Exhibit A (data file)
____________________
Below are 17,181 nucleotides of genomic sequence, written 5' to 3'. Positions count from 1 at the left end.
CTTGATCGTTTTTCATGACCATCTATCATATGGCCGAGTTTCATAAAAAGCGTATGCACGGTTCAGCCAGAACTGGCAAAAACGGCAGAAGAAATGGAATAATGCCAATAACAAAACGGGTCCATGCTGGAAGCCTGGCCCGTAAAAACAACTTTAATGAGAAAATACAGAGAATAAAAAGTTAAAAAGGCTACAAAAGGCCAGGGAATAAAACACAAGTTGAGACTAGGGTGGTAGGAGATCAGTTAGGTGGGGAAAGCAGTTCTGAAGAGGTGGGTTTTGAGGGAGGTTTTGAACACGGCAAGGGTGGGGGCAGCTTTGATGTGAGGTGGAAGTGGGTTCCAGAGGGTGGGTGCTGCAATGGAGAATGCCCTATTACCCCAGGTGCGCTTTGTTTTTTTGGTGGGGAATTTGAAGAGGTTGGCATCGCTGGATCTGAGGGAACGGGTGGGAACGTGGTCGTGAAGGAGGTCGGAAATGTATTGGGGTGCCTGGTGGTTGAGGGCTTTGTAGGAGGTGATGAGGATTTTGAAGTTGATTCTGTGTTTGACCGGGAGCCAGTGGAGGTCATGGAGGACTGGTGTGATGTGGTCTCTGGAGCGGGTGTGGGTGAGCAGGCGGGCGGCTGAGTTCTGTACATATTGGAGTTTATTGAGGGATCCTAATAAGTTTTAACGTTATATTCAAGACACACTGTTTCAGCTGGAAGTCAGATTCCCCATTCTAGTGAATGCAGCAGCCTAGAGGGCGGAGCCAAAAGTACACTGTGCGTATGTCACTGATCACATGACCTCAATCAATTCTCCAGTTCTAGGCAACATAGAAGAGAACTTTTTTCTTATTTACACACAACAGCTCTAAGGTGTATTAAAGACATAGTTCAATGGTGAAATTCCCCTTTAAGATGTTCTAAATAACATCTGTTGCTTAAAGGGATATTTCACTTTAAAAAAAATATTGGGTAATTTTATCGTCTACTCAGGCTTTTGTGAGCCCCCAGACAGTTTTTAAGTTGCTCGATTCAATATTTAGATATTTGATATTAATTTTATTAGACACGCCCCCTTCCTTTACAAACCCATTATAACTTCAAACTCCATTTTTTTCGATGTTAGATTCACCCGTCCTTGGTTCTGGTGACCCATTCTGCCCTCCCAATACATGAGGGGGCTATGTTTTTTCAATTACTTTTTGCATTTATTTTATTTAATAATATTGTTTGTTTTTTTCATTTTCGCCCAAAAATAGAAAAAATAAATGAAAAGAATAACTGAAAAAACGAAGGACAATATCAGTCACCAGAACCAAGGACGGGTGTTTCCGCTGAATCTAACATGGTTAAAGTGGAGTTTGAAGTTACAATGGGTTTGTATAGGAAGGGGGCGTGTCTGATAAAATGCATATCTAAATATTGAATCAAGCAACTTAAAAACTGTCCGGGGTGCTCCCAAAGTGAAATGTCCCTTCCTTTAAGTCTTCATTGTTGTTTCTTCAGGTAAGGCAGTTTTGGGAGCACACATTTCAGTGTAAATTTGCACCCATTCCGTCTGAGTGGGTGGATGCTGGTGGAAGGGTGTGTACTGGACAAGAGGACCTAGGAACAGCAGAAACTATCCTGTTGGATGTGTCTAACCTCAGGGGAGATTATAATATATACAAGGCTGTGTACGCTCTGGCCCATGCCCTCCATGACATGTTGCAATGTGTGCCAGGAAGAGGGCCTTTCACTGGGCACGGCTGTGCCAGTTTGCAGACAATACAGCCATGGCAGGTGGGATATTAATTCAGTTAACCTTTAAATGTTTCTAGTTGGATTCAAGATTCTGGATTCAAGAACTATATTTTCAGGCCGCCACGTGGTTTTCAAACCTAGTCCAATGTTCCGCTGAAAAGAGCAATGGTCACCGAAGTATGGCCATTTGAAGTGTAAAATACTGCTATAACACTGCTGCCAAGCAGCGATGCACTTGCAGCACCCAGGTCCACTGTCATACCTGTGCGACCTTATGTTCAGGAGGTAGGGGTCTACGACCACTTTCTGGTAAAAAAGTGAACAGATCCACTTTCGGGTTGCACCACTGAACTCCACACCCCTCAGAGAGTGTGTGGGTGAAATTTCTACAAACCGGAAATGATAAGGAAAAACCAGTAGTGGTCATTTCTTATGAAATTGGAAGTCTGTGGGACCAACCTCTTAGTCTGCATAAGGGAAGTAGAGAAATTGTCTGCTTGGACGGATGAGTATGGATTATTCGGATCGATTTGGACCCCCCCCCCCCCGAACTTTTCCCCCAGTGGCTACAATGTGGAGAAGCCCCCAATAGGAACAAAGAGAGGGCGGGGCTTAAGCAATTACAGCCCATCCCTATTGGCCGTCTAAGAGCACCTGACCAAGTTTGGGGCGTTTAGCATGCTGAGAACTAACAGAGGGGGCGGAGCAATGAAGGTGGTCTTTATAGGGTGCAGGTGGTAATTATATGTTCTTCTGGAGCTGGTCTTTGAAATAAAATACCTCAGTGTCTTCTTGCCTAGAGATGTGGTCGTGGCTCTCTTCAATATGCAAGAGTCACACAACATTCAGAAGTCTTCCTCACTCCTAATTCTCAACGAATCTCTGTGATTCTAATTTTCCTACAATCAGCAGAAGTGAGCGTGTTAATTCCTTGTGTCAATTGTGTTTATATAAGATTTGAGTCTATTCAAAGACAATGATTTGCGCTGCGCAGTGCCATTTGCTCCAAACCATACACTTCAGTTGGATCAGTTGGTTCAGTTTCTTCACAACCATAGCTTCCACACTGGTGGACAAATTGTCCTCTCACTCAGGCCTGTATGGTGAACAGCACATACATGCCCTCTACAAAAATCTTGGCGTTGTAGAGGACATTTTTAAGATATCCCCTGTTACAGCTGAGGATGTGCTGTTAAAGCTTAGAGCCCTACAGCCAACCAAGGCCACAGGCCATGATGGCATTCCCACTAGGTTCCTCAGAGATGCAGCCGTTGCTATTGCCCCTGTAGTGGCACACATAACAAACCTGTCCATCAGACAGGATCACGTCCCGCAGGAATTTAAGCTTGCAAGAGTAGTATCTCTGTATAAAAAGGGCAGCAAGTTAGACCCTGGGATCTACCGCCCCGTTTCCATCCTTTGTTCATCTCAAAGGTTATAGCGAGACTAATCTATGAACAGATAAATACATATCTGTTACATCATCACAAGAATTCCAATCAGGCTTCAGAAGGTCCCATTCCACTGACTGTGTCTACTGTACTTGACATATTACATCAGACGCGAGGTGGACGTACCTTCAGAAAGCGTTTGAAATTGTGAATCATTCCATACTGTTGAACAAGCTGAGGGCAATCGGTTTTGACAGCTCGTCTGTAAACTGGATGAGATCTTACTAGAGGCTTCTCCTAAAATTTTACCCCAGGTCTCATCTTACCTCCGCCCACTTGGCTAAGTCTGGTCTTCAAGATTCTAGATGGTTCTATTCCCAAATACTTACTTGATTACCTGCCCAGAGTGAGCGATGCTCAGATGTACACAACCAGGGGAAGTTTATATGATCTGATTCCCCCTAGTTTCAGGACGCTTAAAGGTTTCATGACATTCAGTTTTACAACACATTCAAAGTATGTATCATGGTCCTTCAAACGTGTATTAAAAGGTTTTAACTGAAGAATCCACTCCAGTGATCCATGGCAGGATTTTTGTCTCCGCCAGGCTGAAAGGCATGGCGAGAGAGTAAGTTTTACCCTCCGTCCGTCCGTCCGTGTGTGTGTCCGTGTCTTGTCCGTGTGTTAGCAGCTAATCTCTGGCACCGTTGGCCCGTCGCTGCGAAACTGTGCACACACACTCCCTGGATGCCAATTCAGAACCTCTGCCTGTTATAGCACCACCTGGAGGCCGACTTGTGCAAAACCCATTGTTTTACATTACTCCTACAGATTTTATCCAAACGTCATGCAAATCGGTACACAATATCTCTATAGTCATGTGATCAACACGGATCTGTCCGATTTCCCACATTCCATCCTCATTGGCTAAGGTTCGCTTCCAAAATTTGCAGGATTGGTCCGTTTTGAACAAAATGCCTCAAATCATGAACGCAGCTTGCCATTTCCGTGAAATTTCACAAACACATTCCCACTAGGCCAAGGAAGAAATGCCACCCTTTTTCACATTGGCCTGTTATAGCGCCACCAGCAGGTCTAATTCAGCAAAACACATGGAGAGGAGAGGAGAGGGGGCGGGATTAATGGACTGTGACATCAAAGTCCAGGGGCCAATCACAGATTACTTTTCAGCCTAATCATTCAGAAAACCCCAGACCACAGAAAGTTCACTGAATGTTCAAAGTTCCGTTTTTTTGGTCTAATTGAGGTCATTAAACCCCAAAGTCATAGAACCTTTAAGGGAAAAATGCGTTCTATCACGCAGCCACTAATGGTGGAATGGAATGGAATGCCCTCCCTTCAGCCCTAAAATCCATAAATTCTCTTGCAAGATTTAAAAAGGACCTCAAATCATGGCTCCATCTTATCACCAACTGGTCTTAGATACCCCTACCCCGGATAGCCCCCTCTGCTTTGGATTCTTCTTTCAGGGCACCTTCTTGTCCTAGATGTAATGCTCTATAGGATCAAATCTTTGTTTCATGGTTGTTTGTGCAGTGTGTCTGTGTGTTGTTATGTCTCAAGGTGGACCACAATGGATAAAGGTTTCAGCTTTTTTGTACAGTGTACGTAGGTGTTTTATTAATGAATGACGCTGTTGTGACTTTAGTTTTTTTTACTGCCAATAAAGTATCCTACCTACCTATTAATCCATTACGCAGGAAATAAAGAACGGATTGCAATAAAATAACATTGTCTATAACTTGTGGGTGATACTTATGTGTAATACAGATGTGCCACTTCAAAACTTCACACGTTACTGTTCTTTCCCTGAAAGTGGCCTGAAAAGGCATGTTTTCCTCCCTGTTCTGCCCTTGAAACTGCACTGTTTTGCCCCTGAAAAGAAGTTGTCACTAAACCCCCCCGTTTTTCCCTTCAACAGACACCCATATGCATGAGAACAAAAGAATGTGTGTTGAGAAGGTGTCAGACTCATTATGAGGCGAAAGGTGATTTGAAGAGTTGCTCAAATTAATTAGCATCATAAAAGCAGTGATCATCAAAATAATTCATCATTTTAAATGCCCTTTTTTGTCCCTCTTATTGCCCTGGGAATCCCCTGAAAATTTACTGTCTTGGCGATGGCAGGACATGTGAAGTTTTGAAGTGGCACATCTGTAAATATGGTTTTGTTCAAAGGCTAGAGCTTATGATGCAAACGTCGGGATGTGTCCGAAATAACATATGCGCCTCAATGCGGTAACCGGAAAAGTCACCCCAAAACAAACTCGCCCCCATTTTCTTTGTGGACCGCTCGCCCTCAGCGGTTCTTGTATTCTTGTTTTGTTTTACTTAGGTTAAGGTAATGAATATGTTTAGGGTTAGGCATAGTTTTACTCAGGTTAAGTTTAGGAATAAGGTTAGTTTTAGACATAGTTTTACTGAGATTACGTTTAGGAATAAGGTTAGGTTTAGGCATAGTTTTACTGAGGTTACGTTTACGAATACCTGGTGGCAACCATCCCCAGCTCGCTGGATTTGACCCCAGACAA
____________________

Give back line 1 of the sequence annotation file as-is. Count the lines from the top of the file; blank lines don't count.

Below are 17,181 nucleotides of genomic sequence, written 5' to 3'. Positions count from 1 at the left end.